A lot of hot air has been generated about the exciting possibility of combining the powers of OOP and FP approaches, as if they are some sort of transformer robots that get a attack bonus, amazing music and lens flares whenever they touch.

It’s not particularly clear whether this is true. We won’t try to answer this question here at all. All we can do here is look at TDA‘s interaction with FP.

  • Can FP code call TDA code?


The TDA approach deliberately obscures some variance in its type signatures. You’d have to do some serious gymnastics to express the same thing in Haskell, and, once the core is infected with mutability, the IO() virus spreads inexorably outwards.

  • Can TDA code call FP code?

Just about.

One can start to preach the church of return type in the core of an application and gently push it outwards (TDA style callers can update a mutable reference to the newly returned FP core, then send out the (also returned) events).

This will cause some dissonance, but, and this is the very important point, only at changeover points. Purity, unlike mutability, isn’t upwardly mobile.

Diversion 3: Not today…

Whether this has any bearing on OOP / FP interweaving is left temporarily as an exercise to the reader.

Serendipitously, Eric Meijer just wrote something excellent on the wider question of hybrid OOP/FP approaches.


We found a tiny Maybe hidden in our TDA code; a symmetry due to the encapsulation shared between our two approaches.

One wonders if other exercises TDAing the living daylights out of other data structures would uncover any other fundamental types.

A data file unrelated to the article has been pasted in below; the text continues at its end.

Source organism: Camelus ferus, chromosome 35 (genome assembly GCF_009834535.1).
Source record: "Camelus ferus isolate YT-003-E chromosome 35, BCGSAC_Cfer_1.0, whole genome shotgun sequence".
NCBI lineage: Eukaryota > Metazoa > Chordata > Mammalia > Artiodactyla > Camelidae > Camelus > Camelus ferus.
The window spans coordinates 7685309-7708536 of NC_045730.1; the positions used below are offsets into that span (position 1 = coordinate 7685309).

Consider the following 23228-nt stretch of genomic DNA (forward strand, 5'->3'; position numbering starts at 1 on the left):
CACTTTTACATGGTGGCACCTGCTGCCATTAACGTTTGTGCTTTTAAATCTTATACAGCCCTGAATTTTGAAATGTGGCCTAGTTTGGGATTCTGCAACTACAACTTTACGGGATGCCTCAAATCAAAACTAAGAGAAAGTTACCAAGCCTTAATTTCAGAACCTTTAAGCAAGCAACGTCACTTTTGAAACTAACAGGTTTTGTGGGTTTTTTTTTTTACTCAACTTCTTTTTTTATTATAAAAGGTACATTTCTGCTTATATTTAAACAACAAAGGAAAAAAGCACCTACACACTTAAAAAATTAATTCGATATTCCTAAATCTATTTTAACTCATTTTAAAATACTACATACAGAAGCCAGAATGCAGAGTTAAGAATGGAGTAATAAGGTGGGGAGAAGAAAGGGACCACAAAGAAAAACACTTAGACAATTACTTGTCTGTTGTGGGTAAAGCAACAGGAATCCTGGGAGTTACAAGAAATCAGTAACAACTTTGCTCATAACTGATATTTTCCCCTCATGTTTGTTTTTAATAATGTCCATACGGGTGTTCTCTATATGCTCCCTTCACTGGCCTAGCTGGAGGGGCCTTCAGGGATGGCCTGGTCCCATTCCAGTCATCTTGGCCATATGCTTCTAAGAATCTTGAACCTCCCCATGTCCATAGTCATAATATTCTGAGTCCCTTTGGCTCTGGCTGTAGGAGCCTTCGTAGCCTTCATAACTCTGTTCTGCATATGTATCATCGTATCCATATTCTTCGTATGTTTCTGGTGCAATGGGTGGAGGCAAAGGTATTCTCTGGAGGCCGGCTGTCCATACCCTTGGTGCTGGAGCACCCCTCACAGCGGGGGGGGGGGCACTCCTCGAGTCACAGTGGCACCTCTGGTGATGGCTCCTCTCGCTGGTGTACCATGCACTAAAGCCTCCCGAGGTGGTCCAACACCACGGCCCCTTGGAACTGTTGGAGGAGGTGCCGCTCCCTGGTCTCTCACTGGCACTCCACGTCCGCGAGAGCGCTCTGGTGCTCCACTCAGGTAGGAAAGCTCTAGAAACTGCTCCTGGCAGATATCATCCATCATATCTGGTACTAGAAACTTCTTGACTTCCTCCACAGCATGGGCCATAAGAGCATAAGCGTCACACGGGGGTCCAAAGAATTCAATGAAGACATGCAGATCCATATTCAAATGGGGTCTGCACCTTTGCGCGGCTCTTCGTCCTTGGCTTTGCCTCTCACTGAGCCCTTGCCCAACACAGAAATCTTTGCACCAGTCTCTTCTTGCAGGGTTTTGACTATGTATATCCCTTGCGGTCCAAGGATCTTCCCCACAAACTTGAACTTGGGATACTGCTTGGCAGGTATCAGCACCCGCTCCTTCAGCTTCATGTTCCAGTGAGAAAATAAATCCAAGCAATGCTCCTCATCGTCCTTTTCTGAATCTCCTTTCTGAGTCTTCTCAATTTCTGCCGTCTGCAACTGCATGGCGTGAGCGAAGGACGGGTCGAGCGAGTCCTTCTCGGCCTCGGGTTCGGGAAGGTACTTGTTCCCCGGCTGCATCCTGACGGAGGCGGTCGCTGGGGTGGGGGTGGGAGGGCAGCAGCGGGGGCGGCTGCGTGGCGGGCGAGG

We found also one asymmetry between TDA and FP; implicit mutation simply isn’t permitted in FP, so we can nest the approaches in one direction only.

Extremely satisfying summary

Once we start to mutate, anyone above must mutate with us.

So: Pick the point of no return very carefully.

Next time

A selection from:

  • Do our truths about TDA tell us anything about OOP?
  • Does our TDA world bring us any new problems?
  • Does our TDA world bring us any benefits?
  • Will we ever get to talking about the Actor model?

Post script

There may be a small hiatus over the next couple of months while I develop related material into a workshop for 2014’s SPA Conference ( This session is mine ).

A laziness trick to relax your code

So, this week on Distilled Derivatives, some more laziness. And also, exceptions. Everyone loves them, really useful things for letting you move error handling into a single location that they are. Now and again though, their misuse can really get in the way of getting something done.

Retrieve the content of the first functioning url

Given n urls in some ordered collection, get the content of the first “working” url, where working is defined to mean “has http code 200 and non empty response content”. Once you’ve found it, put the response body of the url into some local file.

This should be easy, thought I. How wrong I was.

First problem

All the java http libraries throw IOException. Ok, that’s not too bad, we can get past that with only a little evil. Here’s our first go.

  def withUrlConnection() : String = {
    for (url <- urls) {
        val actualUrl = new URL(url)
        val connection = actualUrl.openConnection().asInstanceOf[HttpURLConnection]
        return stringFromHttpUrlConnection(connection)
      catch {
        case e: IOException => {}
    throw new RuntimeException("all failed")